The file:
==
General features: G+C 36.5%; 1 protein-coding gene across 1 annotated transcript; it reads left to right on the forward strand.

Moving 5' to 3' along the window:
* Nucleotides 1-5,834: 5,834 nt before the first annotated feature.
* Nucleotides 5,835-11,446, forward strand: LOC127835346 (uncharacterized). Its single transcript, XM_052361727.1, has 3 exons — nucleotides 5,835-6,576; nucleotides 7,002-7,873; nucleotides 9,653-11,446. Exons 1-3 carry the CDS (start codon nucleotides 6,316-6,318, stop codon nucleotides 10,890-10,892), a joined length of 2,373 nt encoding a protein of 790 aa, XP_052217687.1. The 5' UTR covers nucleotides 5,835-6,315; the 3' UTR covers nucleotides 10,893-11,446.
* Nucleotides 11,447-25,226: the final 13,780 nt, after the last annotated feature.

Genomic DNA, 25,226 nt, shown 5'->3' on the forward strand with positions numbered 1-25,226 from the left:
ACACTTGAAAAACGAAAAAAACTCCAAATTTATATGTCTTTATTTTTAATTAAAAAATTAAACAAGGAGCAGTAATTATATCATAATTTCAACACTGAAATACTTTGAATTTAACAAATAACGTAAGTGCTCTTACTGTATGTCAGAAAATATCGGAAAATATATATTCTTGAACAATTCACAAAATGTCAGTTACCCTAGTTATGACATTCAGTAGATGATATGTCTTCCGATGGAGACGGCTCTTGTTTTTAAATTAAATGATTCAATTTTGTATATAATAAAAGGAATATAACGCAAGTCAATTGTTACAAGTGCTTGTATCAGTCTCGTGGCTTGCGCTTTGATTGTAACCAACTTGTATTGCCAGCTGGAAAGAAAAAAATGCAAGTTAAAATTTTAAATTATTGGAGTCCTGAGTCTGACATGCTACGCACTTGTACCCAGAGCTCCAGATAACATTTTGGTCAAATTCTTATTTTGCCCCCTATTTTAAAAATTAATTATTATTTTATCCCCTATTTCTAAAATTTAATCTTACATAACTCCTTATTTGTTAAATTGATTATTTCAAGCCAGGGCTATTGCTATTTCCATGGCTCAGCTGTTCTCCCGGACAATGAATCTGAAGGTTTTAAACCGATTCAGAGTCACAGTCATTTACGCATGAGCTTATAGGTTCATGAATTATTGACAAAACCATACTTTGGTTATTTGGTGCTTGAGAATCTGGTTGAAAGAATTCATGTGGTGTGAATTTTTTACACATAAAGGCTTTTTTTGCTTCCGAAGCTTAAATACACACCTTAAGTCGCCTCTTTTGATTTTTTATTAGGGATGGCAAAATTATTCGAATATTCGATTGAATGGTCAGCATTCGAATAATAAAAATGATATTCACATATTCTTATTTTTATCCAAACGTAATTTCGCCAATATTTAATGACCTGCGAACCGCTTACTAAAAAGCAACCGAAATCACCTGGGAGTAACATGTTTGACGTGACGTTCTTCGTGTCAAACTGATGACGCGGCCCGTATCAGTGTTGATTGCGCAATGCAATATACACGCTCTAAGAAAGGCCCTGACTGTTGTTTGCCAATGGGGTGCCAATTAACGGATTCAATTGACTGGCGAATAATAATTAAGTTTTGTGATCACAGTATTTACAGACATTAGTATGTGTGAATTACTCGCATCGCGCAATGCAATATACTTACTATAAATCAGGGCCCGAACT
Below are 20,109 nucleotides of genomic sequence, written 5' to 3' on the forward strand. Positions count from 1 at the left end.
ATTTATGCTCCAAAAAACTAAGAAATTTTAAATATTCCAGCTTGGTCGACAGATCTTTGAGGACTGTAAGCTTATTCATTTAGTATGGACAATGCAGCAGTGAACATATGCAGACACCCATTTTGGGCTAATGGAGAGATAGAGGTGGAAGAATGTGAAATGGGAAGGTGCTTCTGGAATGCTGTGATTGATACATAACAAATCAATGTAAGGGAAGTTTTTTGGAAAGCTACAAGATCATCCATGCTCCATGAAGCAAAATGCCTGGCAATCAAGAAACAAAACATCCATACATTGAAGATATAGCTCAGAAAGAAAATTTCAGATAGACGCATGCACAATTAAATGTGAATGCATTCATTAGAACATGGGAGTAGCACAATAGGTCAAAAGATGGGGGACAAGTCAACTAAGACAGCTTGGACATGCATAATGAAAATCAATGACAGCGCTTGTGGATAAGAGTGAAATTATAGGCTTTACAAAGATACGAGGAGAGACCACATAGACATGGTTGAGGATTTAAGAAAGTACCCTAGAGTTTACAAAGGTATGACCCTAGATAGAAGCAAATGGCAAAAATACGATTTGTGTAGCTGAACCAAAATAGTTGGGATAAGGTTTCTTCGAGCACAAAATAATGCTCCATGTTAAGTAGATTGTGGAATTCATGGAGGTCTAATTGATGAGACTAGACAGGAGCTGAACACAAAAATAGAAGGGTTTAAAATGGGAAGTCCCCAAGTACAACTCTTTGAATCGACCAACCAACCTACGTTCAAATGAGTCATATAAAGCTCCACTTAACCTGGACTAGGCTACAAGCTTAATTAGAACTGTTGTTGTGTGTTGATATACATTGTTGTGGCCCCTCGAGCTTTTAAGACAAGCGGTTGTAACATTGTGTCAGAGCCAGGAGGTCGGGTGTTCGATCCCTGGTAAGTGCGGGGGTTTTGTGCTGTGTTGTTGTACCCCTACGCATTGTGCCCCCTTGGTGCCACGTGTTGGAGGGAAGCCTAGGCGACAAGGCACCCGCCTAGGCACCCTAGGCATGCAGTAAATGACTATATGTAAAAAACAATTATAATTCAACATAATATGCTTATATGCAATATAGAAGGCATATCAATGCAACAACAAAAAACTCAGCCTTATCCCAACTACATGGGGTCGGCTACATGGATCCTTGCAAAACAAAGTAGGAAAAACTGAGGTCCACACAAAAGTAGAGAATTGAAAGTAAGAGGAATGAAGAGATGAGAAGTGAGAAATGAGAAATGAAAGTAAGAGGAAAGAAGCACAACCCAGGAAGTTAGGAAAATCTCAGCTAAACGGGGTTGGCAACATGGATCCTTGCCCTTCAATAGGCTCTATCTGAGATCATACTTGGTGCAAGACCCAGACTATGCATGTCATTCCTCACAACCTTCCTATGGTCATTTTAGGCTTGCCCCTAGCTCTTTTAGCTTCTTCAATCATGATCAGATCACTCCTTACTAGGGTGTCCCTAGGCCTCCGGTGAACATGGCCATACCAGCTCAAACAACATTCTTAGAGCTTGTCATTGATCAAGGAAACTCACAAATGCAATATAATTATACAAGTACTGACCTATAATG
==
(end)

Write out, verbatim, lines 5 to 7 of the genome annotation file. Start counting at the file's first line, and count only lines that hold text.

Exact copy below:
* Nucleotides 11,447-25,226: the final 13,780 nt, after the last annotated feature.

Genomic DNA, 25,226 nt, shown 5'->3' on the forward strand with positions numbered 1-25,226 from the left:
ACACTTGAAAAACGAAAAAAACTCCAAATTTATATGTCTTTATTTTTAATTAAAAAATTAAACAAGGAGCAGTAATTATATCATAATTTCAACACTGAAATACTTTGAATTTAACAAATAACGTAAGTGCTCTTACTGTATGTCAGAAAATATCGGAAAATATATATTCTTGAACAATTCACAAAATGTCAGTTACCCTAGTTATGACATTCAGTAGATGATATGTCTTCCGATGGAGACGGCTCTTGTTTTTAAATTAAATGATTCAATTTTGTATATAATAAAAGGAATATAACGCAAGTCAATTGTTACAAGTGCTTGTATCAGTCTCGTGGCTTGCGCTTTGATTGTAACCAACTTGTATTGCCAGCTGGAAAGAAAAAAATGCAAGTTAAAATTTTAAATTATTGGAGTCCTGAGTCTGACATGCTACGCACTTGTACCCAGAGCTCCAGATAACATTTTGGTCAAATTCTTATTTTGCCCCCTATTTTAAAAATTAATTATTATTTTATCCCCTATTTCTAAAATTTAATCTTACATAACTCCTTATTTGTTAAATTGATTATTTCAAGCCAGGGCTATTGCTATTTCCATGGCTCAGCTGTTCTCCCGGACAATGAATCTGAAGGTTTTAAACCGATTCAGAGTCACAGTCATTTACGCATGAGCTTATAGGTTCATGAATTATTGACAAAACCATACTTTGGTTATTTGGTGCTTGAGAATCTGGTTGAAAGAATTCATGTGGTGTGAATTTTTTACACATAAAGGCTTTTTTTGCTTCCGAAGCTTAAATACACACCTTAAGTCGCCTCTTTTGATTTTTTATTAGGGATGGCAAAATTATTCGAATATTCGATTGAATGGTCAGCATTCGAATAATAAAAATGATATTCACATATTCTTATTTTTATCCAAACGTAATTTCGCCAATATTTAATGACCTGCGAACCGCTTACTAAAAAGCAACCGAAATCACCTGGGAGTAACATGTTTGACGTGACGTTCTTCGTGTCAAACTGATGACGCGGCCCGTATCAGTGTTGATTGCGCAATGCAATATACACGCTCTAAGAAAGGCCCTGACTGTTGTTTGCCAATGGGGTGCCAATTAACGGATTCAATTGACTGGCGAATAATAATTAAGTTTTGTGATCACAGTATTTACAGACATTAGTATGTGTGAATTACTCGCATCGCGCAATGCAATATACTTACTATAAATCAGGGCCCGAACT